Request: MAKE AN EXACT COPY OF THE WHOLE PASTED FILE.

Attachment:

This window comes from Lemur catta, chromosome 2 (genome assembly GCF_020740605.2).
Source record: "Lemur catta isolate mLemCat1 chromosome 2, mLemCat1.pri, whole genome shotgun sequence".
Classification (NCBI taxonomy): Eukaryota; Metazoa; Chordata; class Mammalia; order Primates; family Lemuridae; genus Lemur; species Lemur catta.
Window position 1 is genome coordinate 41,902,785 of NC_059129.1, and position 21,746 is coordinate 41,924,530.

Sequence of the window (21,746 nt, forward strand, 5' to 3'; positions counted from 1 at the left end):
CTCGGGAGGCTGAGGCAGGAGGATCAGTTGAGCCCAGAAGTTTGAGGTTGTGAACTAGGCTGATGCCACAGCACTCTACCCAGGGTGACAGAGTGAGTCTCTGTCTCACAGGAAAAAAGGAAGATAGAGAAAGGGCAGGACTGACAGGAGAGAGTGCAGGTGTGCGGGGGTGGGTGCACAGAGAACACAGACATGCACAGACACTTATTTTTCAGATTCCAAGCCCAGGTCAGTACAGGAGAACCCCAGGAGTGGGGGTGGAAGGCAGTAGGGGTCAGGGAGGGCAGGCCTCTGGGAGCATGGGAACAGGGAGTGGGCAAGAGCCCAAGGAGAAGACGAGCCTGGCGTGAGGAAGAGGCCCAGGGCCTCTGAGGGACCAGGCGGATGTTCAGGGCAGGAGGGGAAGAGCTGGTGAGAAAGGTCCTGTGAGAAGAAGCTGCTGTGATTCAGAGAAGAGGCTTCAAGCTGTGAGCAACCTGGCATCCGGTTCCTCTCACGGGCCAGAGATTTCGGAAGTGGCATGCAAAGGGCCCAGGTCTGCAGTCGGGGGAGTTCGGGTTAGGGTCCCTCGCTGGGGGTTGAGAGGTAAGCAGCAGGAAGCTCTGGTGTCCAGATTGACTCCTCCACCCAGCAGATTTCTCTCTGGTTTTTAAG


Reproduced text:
This window comes from Lemur catta, chromosome 2 (genome assembly GCF_020740605.2).
Source record: "Lemur catta isolate mLemCat1 chromosome 2, mLemCat1.pri, whole genome shotgun sequence".
Classification (NCBI taxonomy): Eukaryota; Metazoa; Chordata; class Mammalia; order Primates; family Lemuridae; genus Lemur; species Lemur catta.
Window position 1 is genome coordinate 41,902,785 of NC_059129.1, and position 21,746 is coordinate 41,924,530.

Sequence of the window (21,746 nt, forward strand, 5' to 3'; positions counted from 1 at the left end):
CTCGGGAGGCTGAGGCAGGAGGATCAGTTGAGCCCAGAAGTTTGAGGTTGTGAACTAGGCTGATGCCACAGCACTCTACCCAGGGTGACAGAGTGAGTCTCTGTCTCACAGGAAAAAAGGAAGATAGAGAAAGGGCAGGACTGACAGGAGAGAGTGCAGGTGTGCGGGGGTGGGTGCACAGAGAACACAGACATGCACAGACACTTATTTTTCAGATTCCAAGCCCAGGTCAGTACAGGAGAACCCCAGGAGTGGGGGTGGAAGGCAGTAGGGGTCAGGGAGGGCAGGCCTCTGGGAGCATGGGAACAGGGAGTGGGCAAGAGCCCAAGGAGAAGACGAGCCTGGCGTGAGGAAGAGGCCCAGGGCCTCTGAGGGACCAGGCGGATGTTCAGGGCAGGAGGGGAAGAGCTGGTGAGAAAGGTCCTGTGAGAAGAAGCTGCTGTGATTCAGAGAAGAGGCTTCAAGCTGTGAGCAACCTGGCATCCGGTTCCTCTCACGGGCCAGAGATTTCGGAAGTGGCATGCAAAGGGCCCAGGTCTGCAGTCGGGGGAGTTCGGGTTAGGGTCCCTCGCTGGGGGTTGAGAGGTAAGCAGCAGGAAGCTCTGGTGTCCAGATTGACTCCTCCACCCAGCAGATTTCTCTCTGGTTTTTAAG